How Important Is It for Your Audience to Be Able to Search For and Find Your Video?

Searchability has historically been the single largest problem with video.

Unlike written text, video content can’t be quickly scanned and indexed without additional work or supplemental data. Sharing a video is comparatively easy — just send out a direct link. Making it possible for users to search through the content of your video library and find the relevant information they need has proven much more difficult.

Complicating things, there are two key parts to video search, each driving its own value and both vital to the overall usability of any video hosting solution you choose:

  1. Inside Video Search: How the video system indexes and searches each video. For the most part, most video systems will not index the actual audio-visual content of a video, but will rely instead on any manually-entered “metadata.” This includes the title or description uploaded with the file, associated tags or text, and in some cases, inbound cues like comments, links, and social posts.A few advanced platforms go beyond manually-entered metadata and index the content inside the video. Panopto, for instance, can ingest the content of PowerPoint slides during a presentation, add captions to videos, and then index that content to better help searchers find relevant topics inside videos.
  2. Full Library Search: How the system indexes and searches across all videos. Along with searching within the video, you’ll want to consider how a platform searches across all the video you make available there.A variety of factors can limit full-library search, including permissions settings for users, creators, and video files and video data availability.While full-library search is fairly standard for most video platforms, most companies find that this function is severely limited when trying instead to store video on share sites and LAN files. All too often valuable videos are uploaded to a team SharePoint, never to be discovered by other members of the organization.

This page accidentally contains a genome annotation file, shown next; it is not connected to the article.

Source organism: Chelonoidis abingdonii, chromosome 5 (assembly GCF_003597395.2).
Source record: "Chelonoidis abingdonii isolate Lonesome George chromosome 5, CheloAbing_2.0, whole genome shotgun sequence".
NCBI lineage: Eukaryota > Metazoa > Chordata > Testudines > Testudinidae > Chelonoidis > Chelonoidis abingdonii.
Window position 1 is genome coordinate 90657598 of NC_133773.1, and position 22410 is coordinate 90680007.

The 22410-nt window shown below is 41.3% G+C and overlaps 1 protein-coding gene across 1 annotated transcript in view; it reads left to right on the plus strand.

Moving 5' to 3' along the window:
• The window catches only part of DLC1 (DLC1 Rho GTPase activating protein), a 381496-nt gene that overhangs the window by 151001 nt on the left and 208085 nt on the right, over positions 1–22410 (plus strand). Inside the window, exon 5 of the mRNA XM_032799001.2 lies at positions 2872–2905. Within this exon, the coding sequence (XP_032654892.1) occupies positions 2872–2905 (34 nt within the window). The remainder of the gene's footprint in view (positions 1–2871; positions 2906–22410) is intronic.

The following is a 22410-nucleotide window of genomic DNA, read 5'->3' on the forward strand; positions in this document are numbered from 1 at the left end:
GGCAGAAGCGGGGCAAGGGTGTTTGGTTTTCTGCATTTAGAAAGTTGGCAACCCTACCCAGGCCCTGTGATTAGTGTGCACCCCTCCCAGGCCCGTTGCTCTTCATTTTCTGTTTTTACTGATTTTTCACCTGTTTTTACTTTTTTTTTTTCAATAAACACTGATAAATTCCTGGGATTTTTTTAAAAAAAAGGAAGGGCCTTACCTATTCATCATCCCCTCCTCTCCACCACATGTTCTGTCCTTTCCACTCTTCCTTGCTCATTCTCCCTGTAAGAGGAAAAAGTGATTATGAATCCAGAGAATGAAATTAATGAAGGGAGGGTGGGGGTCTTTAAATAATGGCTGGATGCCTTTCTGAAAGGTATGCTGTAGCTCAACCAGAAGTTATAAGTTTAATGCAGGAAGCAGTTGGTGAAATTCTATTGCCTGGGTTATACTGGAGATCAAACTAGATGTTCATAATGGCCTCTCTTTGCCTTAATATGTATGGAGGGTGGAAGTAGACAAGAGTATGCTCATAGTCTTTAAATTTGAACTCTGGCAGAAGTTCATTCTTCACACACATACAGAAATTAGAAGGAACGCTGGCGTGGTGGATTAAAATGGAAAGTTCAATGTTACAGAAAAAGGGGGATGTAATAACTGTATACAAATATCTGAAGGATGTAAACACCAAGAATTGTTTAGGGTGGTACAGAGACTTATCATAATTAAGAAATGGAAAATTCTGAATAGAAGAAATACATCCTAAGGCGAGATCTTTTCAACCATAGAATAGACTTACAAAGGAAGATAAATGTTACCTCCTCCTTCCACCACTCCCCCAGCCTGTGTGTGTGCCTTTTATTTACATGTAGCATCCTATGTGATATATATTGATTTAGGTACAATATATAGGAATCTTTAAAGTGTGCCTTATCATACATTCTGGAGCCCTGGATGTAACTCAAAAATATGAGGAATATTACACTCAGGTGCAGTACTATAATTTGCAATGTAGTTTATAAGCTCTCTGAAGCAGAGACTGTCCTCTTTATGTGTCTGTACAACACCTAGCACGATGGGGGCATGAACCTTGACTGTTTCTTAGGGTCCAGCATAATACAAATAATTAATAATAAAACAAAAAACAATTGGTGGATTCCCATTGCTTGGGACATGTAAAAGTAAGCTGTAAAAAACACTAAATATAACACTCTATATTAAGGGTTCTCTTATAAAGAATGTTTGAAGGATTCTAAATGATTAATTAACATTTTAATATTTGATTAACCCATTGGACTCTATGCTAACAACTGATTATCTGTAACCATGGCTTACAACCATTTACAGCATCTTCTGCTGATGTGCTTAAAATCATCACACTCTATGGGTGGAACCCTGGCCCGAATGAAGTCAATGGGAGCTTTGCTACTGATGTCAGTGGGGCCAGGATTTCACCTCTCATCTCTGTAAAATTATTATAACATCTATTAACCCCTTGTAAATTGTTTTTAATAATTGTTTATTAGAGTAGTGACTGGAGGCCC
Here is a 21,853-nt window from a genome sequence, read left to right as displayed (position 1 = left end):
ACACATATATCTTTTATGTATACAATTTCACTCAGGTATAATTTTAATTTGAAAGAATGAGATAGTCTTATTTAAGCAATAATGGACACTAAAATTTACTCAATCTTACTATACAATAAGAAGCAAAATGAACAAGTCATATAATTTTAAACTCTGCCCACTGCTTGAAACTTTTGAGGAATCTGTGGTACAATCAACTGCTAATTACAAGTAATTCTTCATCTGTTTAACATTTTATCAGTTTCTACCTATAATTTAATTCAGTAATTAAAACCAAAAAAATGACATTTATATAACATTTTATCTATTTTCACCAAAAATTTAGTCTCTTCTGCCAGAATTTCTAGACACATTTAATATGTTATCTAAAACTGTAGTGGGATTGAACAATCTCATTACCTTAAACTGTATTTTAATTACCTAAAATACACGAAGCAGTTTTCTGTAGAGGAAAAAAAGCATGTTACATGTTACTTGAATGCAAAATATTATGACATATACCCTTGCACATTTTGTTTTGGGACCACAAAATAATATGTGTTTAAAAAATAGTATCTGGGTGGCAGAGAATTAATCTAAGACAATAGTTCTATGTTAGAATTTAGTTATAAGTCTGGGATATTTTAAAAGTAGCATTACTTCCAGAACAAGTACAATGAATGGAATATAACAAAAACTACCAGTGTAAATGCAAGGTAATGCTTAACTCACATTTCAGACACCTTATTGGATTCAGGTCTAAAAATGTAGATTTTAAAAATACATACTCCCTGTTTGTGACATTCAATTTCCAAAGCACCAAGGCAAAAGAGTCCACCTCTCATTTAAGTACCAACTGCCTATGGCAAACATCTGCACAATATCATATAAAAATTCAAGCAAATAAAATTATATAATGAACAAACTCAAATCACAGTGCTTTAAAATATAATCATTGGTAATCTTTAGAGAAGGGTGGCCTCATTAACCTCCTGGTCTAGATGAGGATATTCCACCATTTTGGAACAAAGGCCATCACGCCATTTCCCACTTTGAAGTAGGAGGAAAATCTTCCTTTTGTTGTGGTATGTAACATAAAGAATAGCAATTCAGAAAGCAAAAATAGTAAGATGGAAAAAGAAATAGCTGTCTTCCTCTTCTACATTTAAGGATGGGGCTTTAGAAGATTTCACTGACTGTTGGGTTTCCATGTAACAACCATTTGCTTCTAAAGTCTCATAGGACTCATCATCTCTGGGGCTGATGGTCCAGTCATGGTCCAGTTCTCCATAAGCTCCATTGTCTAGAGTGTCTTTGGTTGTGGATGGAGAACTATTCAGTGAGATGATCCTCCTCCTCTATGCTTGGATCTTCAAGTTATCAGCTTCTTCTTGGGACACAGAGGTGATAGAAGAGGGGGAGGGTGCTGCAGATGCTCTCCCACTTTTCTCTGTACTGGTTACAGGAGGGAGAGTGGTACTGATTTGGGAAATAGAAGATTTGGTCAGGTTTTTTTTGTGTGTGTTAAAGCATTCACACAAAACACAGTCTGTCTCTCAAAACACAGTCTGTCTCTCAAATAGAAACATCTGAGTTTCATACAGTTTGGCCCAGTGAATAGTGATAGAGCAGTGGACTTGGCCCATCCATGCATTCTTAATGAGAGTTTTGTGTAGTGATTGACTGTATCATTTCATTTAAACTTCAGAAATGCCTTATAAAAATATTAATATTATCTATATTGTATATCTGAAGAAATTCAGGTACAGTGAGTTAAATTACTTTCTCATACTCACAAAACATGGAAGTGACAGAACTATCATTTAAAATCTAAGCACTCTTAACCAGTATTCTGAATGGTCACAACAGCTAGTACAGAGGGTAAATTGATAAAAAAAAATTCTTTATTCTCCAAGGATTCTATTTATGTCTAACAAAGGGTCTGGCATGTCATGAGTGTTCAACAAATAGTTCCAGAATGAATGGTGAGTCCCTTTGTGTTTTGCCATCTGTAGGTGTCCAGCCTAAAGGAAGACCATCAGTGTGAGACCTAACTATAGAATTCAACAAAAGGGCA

Given the importance of searchability to helping people find your video, you’ll want to consider exactly how each option enables search.


YouTube is a Google company—if your videos are public you can bet they are being indexed and are searchable.

YouTube right now doesn’t search the physical content of the video itself (what you say and what you show), but can only search the metadata on the video—your title and description, any tags you associate (YouTube makes this easy), and any other relevant descriptive info (video comments, content on pages/social posts that link to the video, etc.).

In terms of full-library search, again, expect that YouTube will index and return anything and everything public in your library. Expect also that viewers won’t stop there—the nature of YouTube tends to prompt your viewers to seeks out related videos as well, which means they may be “changing the channel” to you competitor right after watching you.

Video Content Management Systems

The searchability of your VCMS varies system by system.You’ll want to review your company’s specific system for complete details.

At a minimum you should expect to be able to search by metadata just like YouTube. Ideally your VCMS search will go further—ingesting the content of presentation slides and any available captioning, along with metadata—to allow your viewers to find both the relevant videos and the exact spots in each where their search query is mentioned.

A good VCMS should also have no issues with full-library search so viewers may serendipitously find videos they would get value from but would have never otherwise found. It’s a good idea to check your privacy and permission settings to be sure each video has the proper settings to be searchable.

Your VCMS should help extend the life of your videos, by making them—and all their valuable content—easier to find. Whereas video stored on local networks is often quickly forgotten about and generally inaccessible by other teams, a VCMS can centralize your video so more people can find what they need.

When deciding where to upload your video, take a moment to consider your options for search. Making video content easy to find is difficult even for professionally developed and managed files with ample metadata. Simpler videos—especially social knowledge sharing videos and others that might be shot with a basic webcam—may be virtually impossible to discover without improved inside-video search.

Modern VCMS solutions like Panopto make storing, sharing, and searching video across your organization a breeze, allowing you to improve your organization’s big picture insights just in the name of getting stuff done.

Want to learn more about the considerations between choosing between YouTube and your corporate VCMS for your enterprise videos? Download our whitepaper, “Your YouTube Channel vs. The Corporate YouTube: Designing a policy to help your business choose the right place for your videos” today.

Published: February 10, 2014